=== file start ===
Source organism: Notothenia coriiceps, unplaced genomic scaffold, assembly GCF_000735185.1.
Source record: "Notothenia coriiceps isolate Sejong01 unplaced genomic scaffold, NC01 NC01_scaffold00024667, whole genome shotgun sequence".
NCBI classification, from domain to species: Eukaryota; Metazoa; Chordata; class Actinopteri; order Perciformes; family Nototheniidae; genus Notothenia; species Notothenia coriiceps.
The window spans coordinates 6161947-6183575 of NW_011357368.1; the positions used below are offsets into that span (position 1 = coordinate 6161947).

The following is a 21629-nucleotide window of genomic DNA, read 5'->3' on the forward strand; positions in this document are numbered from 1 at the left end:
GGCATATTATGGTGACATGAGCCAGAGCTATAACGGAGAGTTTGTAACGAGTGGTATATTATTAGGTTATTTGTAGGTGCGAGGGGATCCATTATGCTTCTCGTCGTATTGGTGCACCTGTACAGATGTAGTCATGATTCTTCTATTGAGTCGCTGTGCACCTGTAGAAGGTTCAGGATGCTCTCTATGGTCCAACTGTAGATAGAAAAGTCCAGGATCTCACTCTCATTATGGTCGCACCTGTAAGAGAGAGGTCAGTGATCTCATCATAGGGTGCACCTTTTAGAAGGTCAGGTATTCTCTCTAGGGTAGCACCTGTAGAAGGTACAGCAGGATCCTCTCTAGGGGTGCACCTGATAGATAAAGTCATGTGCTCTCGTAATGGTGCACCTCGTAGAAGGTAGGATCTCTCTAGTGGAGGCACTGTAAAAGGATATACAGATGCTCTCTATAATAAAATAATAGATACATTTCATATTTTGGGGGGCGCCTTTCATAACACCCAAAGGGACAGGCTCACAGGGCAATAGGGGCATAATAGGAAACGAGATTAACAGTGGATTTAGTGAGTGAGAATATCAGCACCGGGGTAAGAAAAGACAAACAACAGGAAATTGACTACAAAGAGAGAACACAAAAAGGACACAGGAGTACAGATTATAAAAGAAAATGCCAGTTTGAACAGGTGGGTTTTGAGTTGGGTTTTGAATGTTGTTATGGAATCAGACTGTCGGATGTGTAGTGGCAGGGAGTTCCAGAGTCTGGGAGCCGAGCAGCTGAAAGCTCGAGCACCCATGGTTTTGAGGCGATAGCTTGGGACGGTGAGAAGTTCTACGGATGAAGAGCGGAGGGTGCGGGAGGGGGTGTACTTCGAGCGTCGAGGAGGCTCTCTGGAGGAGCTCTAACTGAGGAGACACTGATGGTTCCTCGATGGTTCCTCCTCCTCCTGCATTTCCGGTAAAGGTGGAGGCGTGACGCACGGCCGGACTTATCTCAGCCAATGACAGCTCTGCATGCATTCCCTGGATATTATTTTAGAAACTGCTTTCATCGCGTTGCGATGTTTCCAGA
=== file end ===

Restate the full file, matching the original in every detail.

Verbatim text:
Source organism: Notothenia coriiceps, unplaced genomic scaffold, assembly GCF_000735185.1.
Source record: "Notothenia coriiceps isolate Sejong01 unplaced genomic scaffold, NC01 NC01_scaffold00024667, whole genome shotgun sequence".
NCBI classification, from domain to species: Eukaryota; Metazoa; Chordata; class Actinopteri; order Perciformes; family Nototheniidae; genus Notothenia; species Notothenia coriiceps.
The window spans coordinates 6161947-6183575 of NW_011357368.1; the positions used below are offsets into that span (position 1 = coordinate 6161947).

The following is a 21629-nucleotide window of genomic DNA, read 5'->3' on the forward strand; positions in this document are numbered from 1 at the left end:
GGCATATTATGGTGACATGAGCCAGAGCTATAACGGAGAGTTTGTAACGAGTGGTATATTATTAGGTTATTTGTAGGTGCGAGGGGATCCATTATGCTTCTCGTCGTATTGGTGCACCTGTACAGATGTAGTCATGATTCTTCTATTGAGTCGCTGTGCACCTGTAGAAGGTTCAGGATGCTCTCTATGGTCCAACTGTAGATAGAAAAGTCCAGGATCTCACTCTCATTATGGTCGCACCTGTAAGAGAGAGGTCAGTGATCTCATCATAGGGTGCACCTTTTAGAAGGTCAGGTATTCTCTCTAGGGTAGCACCTGTAGAAGGTACAGCAGGATCCTCTCTAGGGGTGCACCTGATAGATAAAGTCATGTGCTCTCGTAATGGTGCACCTCGTAGAAGGTAGGATCTCTCTAGTGGAGGCACTGTAAAAGGATATACAGATGCTCTCTATAATAAAATAATAGATACATTTCATATTTTGGGGGGCGCCTTTCATAACACCCAAAGGGACAGGCTCACAGGGCAATAGGGGCATAATAGGAAACGAGATTAACAGTGGATTTAGTGAGTGAGAATATCAGCACCGGGGTAAGAAAAGACAAACAACAGGAAATTGACTACAAAGAGAGAACACAAAAAGGACACAGGAGTACAGATTATAAAAGAAAATGCCAGTTTGAACAGGTGGGTTTTGAGTTGGGTTTTGAATGTTGTTATGGAATCAGACTGTCGGATGTGTAGTGGCAGGGAGTTCCAGAGTCTGGGAGCCGAGCAGCTGAAAGCTCGAGCACCCATGGTTTTGAGGCGATAGCTTGGGACGGTGAGAAGTTCTACGGATGAAGAGCGGAGGGTGCGGGAGGGGGTGTACTTCGAGCGTCGAGGAGGCTCTCTGGAGGAGCTCTAACTGAGGAGACACTGATGGTTCCTCGATGGTTCCTCCTCCTCCTGCATTTCCGGTAAAGGTGGAGGCGTGACGCACGGCCGGACTTATCTCAGCCAATGACAGCTCTGCATGCATTCCCTGGATATTATTTTAGAAACTGCTTTCATCGCGTTGCGATGTTTCCAGA